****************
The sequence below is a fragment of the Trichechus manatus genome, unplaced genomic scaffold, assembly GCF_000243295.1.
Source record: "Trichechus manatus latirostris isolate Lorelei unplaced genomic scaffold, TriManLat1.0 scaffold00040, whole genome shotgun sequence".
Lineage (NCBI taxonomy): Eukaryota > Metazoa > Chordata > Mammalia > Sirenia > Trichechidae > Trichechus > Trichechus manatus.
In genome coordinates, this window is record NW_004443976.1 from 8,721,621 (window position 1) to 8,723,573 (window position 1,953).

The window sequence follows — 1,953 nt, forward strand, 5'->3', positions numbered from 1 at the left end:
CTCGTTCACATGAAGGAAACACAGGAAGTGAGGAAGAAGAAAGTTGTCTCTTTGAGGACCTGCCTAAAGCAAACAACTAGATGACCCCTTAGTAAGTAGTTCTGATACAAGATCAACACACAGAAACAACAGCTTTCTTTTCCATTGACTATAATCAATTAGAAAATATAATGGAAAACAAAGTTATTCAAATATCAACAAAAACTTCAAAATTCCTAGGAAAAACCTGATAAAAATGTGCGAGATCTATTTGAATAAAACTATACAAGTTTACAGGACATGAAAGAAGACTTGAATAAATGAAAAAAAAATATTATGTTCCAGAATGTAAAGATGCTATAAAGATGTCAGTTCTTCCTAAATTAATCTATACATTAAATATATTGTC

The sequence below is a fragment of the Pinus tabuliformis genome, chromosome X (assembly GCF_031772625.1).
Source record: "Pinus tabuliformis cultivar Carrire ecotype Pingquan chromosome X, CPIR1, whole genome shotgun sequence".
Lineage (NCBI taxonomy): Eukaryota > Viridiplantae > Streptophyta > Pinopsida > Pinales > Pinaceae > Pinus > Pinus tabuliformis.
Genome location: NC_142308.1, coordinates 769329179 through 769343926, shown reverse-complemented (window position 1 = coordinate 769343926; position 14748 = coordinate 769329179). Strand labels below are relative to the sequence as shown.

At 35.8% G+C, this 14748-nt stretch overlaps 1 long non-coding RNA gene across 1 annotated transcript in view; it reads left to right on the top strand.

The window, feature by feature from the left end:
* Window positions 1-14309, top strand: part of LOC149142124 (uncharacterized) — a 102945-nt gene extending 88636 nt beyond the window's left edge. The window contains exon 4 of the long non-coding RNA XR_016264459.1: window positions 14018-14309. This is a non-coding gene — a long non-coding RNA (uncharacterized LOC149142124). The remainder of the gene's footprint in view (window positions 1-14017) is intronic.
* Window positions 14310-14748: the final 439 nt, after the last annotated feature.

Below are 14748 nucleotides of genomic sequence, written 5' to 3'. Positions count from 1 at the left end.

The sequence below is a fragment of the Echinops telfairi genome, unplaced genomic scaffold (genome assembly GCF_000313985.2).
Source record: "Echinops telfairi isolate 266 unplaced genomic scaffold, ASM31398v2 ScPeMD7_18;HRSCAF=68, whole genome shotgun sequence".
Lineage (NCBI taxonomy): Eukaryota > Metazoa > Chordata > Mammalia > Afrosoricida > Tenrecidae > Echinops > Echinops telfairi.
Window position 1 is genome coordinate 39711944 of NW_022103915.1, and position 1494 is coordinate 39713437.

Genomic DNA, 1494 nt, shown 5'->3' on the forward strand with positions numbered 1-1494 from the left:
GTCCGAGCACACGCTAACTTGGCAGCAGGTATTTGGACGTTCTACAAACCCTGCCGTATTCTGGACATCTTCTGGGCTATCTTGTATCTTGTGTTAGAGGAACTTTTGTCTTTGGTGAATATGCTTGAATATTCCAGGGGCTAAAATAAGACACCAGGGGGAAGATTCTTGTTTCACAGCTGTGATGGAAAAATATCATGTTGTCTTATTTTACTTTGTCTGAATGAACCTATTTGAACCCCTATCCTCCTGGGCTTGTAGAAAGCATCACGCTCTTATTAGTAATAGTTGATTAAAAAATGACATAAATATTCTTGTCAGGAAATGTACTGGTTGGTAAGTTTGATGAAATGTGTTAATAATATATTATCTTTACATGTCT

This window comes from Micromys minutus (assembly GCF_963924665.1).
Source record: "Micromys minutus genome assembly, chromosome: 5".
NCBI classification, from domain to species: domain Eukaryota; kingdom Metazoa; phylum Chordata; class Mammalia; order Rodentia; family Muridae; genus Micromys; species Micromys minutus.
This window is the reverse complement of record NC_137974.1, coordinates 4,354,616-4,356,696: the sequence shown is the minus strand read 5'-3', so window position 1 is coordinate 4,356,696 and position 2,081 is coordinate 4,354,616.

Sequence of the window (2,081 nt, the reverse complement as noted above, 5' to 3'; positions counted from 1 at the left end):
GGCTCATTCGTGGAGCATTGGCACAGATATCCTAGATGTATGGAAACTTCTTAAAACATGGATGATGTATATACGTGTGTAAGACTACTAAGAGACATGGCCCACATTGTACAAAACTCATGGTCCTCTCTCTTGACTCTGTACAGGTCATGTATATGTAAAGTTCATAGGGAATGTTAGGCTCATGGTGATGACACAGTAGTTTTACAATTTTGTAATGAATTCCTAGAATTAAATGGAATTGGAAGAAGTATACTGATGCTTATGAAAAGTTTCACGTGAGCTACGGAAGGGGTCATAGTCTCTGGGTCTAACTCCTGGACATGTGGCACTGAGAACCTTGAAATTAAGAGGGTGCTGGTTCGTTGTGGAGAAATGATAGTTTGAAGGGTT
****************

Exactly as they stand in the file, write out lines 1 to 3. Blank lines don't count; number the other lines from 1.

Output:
The sequence below is a fragment of the Trichechus manatus genome, unplaced genomic scaffold, assembly GCF_000243295.1.
Source record: "Trichechus manatus latirostris isolate Lorelei unplaced genomic scaffold, TriManLat1.0 scaffold00040, whole genome shotgun sequence".
Lineage (NCBI taxonomy): Eukaryota > Metazoa > Chordata > Mammalia > Sirenia > Trichechidae > Trichechus > Trichechus manatus.